Stress Has a Positive Effect on the Body? I don't think so. (What is…
Stress Has a Positive Effect on the Body? I don't think so.
My Overall Opinion
I think that in all aspects of physical stress, the negative effects outweigh the positive effects. There are certainly physical benefits to stress, however. Stress is a necessity, and often times the daily stress encountered is not the type of stress that will result in many of these consequences as well. Stress seems to majorly affect those who think badly of it, although the effects are still present in those who think otherwise,.
Moderate stress may elicit a short immune response, actually boosting the immune system.
Physical Strength ("Fight of Flight" response)
Dilation of Coronary Arteries
Dilation of Bronchial Tubes
Accelerated Heart Rate
Increase in Force of Heart Contractions
Increased Rate of Metabolism
Increase in Gastrointestinal Motility
Increase in Rate and Depth of Respiration
Decrease in Salivation
Dilation of Pupils
Lowering of Immune Response
These problems, related to
stress, may lead to very serious life threatening Illnesses such as: Heart Attacks, Kidney Disease, and Cancer.
Chronic Muscle Tension
Increased Blood Pressure
Additionally, stress hormones can clog arteries, increase plaque, damage blood vessels, and restrict blood flow, all jeopardizing heart health.
Chronic stress impairs brain health by weakening the excitability of nerve cells and by accelerating the deterioration of the hippocampus.
Carnegie Mellon University study shows for the first time how psychological stress is associated with the body losing its ability to regulate the inflammatory response, resulting in a continued tissue destruction and development of many age-related disorders.
My Opinion on the Symptoms
I think that the negative physical effects of stress much outweigh the positives, with even life threatening diseases and tissue destruction associated with repeated stress.
College Students' Interviews (Research Study)
Participants listed some negative physical health effects of stress, such as: Increased Heart Rate, Tremors, Appetite Changes, Gastrointestinal Problems (Stomach Cramping and Pain were recurring issues), Sleeping Problems.
Students had differing effects of appetite, with some saying stress removes the interest in eating, while another student says that it makes them more hungry.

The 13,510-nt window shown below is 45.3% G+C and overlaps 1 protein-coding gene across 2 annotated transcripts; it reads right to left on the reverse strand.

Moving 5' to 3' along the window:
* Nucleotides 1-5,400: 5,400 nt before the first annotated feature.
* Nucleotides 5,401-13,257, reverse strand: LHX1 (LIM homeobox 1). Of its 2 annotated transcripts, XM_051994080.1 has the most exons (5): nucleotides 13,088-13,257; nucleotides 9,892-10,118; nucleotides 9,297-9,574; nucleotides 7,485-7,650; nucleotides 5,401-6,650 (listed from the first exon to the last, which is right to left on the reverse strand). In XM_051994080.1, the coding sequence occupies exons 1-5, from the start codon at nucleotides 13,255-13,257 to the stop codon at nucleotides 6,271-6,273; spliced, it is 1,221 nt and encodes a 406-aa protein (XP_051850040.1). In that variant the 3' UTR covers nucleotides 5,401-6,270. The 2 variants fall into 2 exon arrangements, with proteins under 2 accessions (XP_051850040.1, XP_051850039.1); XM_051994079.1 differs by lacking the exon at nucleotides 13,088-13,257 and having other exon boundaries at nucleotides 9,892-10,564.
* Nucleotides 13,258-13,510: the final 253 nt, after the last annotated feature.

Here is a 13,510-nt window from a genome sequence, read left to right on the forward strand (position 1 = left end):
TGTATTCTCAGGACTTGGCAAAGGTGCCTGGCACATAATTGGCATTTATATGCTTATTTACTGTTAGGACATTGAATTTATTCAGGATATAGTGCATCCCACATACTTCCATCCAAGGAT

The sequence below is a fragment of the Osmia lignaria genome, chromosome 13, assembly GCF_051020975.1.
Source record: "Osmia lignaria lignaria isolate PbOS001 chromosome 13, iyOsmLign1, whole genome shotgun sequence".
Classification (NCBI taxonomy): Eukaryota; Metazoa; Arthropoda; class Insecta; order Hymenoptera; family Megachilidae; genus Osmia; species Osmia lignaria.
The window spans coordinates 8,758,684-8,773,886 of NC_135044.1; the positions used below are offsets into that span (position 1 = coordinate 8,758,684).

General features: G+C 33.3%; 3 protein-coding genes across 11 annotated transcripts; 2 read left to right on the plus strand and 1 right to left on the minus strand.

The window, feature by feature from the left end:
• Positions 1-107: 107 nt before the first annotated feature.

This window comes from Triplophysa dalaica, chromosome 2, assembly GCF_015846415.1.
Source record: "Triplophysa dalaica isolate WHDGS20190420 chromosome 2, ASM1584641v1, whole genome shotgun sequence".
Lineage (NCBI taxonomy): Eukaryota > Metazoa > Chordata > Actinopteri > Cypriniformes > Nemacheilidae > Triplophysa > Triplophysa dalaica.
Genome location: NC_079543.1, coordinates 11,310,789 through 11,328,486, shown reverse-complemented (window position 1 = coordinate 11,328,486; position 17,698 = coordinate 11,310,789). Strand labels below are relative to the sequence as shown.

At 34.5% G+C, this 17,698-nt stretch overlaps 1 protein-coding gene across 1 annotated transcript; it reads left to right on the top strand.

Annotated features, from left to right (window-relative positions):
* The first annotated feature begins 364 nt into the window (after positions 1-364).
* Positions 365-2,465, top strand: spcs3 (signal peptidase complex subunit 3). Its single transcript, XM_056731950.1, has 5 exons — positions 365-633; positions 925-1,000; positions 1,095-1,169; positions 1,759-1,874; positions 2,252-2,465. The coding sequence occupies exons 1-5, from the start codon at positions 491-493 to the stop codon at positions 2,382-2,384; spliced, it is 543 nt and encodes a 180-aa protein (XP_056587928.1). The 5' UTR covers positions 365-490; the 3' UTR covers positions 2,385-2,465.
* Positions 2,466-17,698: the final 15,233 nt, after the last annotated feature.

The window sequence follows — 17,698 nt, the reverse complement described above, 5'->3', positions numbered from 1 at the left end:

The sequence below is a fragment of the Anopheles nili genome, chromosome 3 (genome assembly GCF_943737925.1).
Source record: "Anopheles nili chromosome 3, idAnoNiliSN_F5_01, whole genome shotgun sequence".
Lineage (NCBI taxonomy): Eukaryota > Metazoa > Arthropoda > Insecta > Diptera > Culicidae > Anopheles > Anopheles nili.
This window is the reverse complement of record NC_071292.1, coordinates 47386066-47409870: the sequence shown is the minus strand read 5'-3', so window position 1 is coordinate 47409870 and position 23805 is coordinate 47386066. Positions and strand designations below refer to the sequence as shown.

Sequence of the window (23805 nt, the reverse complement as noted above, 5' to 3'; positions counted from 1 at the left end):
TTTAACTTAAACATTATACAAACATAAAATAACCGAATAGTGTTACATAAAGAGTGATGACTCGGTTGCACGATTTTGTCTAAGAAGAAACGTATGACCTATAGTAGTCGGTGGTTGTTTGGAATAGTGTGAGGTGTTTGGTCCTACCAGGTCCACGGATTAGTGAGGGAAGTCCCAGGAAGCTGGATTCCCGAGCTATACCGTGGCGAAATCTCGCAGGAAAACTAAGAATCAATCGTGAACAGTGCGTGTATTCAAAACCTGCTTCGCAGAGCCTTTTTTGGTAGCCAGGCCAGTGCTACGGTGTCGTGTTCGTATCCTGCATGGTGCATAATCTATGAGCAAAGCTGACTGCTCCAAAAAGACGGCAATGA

“I just can’t get to sleep no matter what and the exhaustion and sleeplessness makes it worse for me the day after. Also, I lose complete interest in eating and feel as though I’ll be sick if I do.”
Stomach cramping and pain was a recurrent theme
One student said that stress gave him a better ability to perform, and isn't affected negatively by stress at all.
My Opinion on the Interviews
I think that these student interviews are very effective at showing the real world perception of stress. Most of the issues listed were negative, while some students did think positively of stress. Less students overall thought of stress as bad, however those that did suffered negative consequences from it.
My Overall Opinion
Mental stress is very prevalent among students and young adults, and still seen even in many adults and kids. The mental side of stress depends heavily on your perception of stress as good or bad. Stress can be (and is supposed to be) an effective natural motivator for people to get things done, but it can get out of hand for some and affect their behavior.
Under certain conditions, the stress hormone cortisol appears to boost the brain’s receptivity to learning
Following a stressful period, individuals with compulsive disorders such as alcoholism, gambling, overeating, and smoking increase in the negative behavior or undergo a relapse.
Perceptional-Attitude Changes in individual personality
Chronic States of Depression
People are often driven to take prescription drugs to deal with their stress rather than more long-term solutions.
Stress doesn't seem to have many direct mental symptoms, and they mostly rely on what a person's perception of stress is. Daily stress can take a mental toll, but mostly on those who believe it can. Chronic stress will result in negative behavioral influence in anyone, however. Interestingly enough, under certain conditions a stress hormone appears to boost learning capacity.
College Students' Interviews (Research Study)
60% of participants believed that their ability to manage stress was either effective or mostly effective
Among those that could effectively control stress, they reported it as a motivational factor in their lives.
A small group of students felt "driven to excel" while under stress.
Students listed many negative mental health effects of stress, naming: Irritability/anger management difficulties, Depressed mood, Anxiousness/nervousness, Hopelessness, Concentration difficulties, and Social isolation
One participant said: “stress has a negative impact on several aspects of my life.” This trend continues through many of the student's negative quotes.
Worry was also a common theme. Multiple students reported that their constant worrying predisposes them to stress, and once it is experienced, they do not effectively manage it.
40% of respondents reported that their ability to cope with stress was not effective, or only partially effective, in managing stress in their live.